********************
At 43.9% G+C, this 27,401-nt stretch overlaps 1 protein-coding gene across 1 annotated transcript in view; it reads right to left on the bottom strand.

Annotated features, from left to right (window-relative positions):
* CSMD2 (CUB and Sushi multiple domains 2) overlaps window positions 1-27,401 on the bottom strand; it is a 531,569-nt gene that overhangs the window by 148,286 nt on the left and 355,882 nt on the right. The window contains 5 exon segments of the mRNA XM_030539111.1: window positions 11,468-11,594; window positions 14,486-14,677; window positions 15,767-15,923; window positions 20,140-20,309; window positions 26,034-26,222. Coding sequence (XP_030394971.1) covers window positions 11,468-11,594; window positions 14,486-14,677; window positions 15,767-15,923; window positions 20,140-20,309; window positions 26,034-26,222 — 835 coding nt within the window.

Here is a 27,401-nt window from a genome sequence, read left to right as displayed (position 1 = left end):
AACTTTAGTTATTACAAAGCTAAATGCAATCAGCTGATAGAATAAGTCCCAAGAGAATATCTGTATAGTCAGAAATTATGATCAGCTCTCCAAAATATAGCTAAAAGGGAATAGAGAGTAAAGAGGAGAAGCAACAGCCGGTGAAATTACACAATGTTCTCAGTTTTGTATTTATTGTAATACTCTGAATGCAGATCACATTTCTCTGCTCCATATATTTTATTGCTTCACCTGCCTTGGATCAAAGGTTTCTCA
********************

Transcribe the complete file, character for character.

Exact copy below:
At 43.9% G+C, this 27,401-nt stretch overlaps 1 protein-coding gene across 1 annotated transcript in view; it reads right to left on the bottom strand.

Annotated features, from left to right (window-relative positions):
* CSMD2 (CUB and Sushi multiple domains 2) overlaps window positions 1-27,401 on the bottom strand; it is a 531,569-nt gene that overhangs the window by 148,286 nt on the left and 355,882 nt on the right. The window contains 5 exon segments of the mRNA XM_030539111.1: window positions 11,468-11,594; window positions 14,486-14,677; window positions 15,767-15,923; window positions 20,140-20,309; window positions 26,034-26,222. Coding sequence (XP_030394971.1) covers window positions 11,468-11,594; window positions 14,486-14,677; window positions 15,767-15,923; window positions 20,140-20,309; window positions 26,034-26,222 — 835 coding nt within the window.

Here is a 27,401-nt window from a genome sequence, read left to right as displayed (position 1 = left end):
AACTTTAGTTATTACAAAGCTAAATGCAATCAGCTGATAGAATAAGTCCCAAGAGAATATCTGTATAGTCAGAAATTATGATCAGCTCTCCAAAATATAGCTAAAAGGGAATAGAGAGTAAAGAGGAGAAGCAACAGCCGGTGAAATTACACAATGTTCTCAGTTTTGTATTTATTGTAATACTCTGAATGCAGATCACATTTCTCTGCTCCATATATTTTATTGCTTCACCTGCCTTGGATCAAAGGTTTCTCA